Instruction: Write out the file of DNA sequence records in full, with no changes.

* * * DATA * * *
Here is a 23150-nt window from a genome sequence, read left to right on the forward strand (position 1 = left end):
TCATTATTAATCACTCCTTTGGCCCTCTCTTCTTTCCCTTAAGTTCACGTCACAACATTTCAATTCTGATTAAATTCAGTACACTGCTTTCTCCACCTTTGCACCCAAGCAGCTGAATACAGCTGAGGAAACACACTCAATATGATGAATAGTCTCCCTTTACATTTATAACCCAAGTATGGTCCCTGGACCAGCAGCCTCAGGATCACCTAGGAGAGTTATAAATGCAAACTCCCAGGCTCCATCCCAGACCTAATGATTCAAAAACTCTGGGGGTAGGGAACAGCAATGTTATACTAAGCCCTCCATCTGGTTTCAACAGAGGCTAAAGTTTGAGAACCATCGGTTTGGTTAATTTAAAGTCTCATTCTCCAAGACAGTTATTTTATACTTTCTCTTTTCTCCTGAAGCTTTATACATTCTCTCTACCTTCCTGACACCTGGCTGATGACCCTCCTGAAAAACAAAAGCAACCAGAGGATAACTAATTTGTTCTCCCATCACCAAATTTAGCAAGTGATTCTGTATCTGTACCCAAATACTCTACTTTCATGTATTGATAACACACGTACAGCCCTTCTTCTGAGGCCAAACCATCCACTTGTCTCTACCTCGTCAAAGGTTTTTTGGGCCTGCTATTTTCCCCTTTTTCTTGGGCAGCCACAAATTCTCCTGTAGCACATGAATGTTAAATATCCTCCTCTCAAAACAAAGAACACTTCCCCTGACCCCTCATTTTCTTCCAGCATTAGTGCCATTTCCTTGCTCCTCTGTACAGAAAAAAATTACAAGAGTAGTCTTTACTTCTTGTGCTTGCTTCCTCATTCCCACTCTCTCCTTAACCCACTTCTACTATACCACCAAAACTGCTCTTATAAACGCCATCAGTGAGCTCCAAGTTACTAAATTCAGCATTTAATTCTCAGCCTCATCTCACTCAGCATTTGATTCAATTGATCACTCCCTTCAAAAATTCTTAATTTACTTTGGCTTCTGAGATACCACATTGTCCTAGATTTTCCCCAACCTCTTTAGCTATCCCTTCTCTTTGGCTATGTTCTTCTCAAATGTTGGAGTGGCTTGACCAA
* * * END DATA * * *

Here is a 23150-nt window from a genome sequence, read left to right on the forward strand (position 1 = left end):
TCATTATTAATCACTCCTTTGGCCCTCTCTTCTTTCCCTTAAGTTCACGTCACAACATTTCAATTCTGATTAAATTCAGTACACTGCTTTCTCCACCTTTGCACCCAAGCAGCTGAATACAGCTGAGGAAACACACTCAATATGATGAATAGTCTCCCTTTACATTTATAACCCAAGTATGGTCCCTGGACCAGCAGCCTCAGGATCACCTAGGAGAGTTATAAATGCAAACTCCCAGGCTCCATCCCAGACCTAATGATTCAAAAACTCTGGGGGTAGGGAACAGCAATGTTATACTAAGCCCTCCATCTGGTTTCAACAGAGGCTAAAGTTTGAGAACCATCGGTTTGGTTAATTTAAAGTCTCATTCTCCAAGACAGTTATTTTATACTTTCTCTTTTCTCCTGAAGCTTTATACATTCTCTCTACCTTCCTGACACCTGGCTGATGACCCTCCTGAAAAACAAAAGCAACCAGAGGATAACTAATTTGTTCTCCCATCACCAAATTTAGCAAGTGATTCTGTATCTGTACCCAAATACTCTACTTTCATGTATTGATAACACACGTACAGCCCTTCTTCTGAGGCCAAACCATCCACTTGTCTCTACCTCGTCAAAGGTTTTTTGGGCCTGCTATTTTCCCCTTTTTCTTGGGCAGCCACAAATTCTCCTGTAGCACATGAATGTTAAATATCCTCCTCTCAAAACAAAGAACACTTCCCCTGACCCCTCATTTTCTTCCAGCATTAGTGCCATTTCCTTGCTCCTCTGTACAGAAAAAAATTACAAGAGTAGTCTTTACTTCTTGTGCTTGCTTCCTCATTCCCACTCTCTCCTTAACCCACTTCTACTATACCACCAAAACTGCTCTTATAAACGCCATCAGTGAGCTCCAAGTTACTAAATTCAGCATTTAATTCTCAGCCTCATCTCACTCAGCATTTGATTCAATTGATCACTCCCTTCAAAAATTCTTAATTTACTTTGGCTTCTGAGATACCACATTGTCCTAGATTTTCCCCAACCTCTTTAGCTATCCCTTCTCTTTGGCTATGTTCTTCTCAAATGTTGGAGTGGCTTGACCAA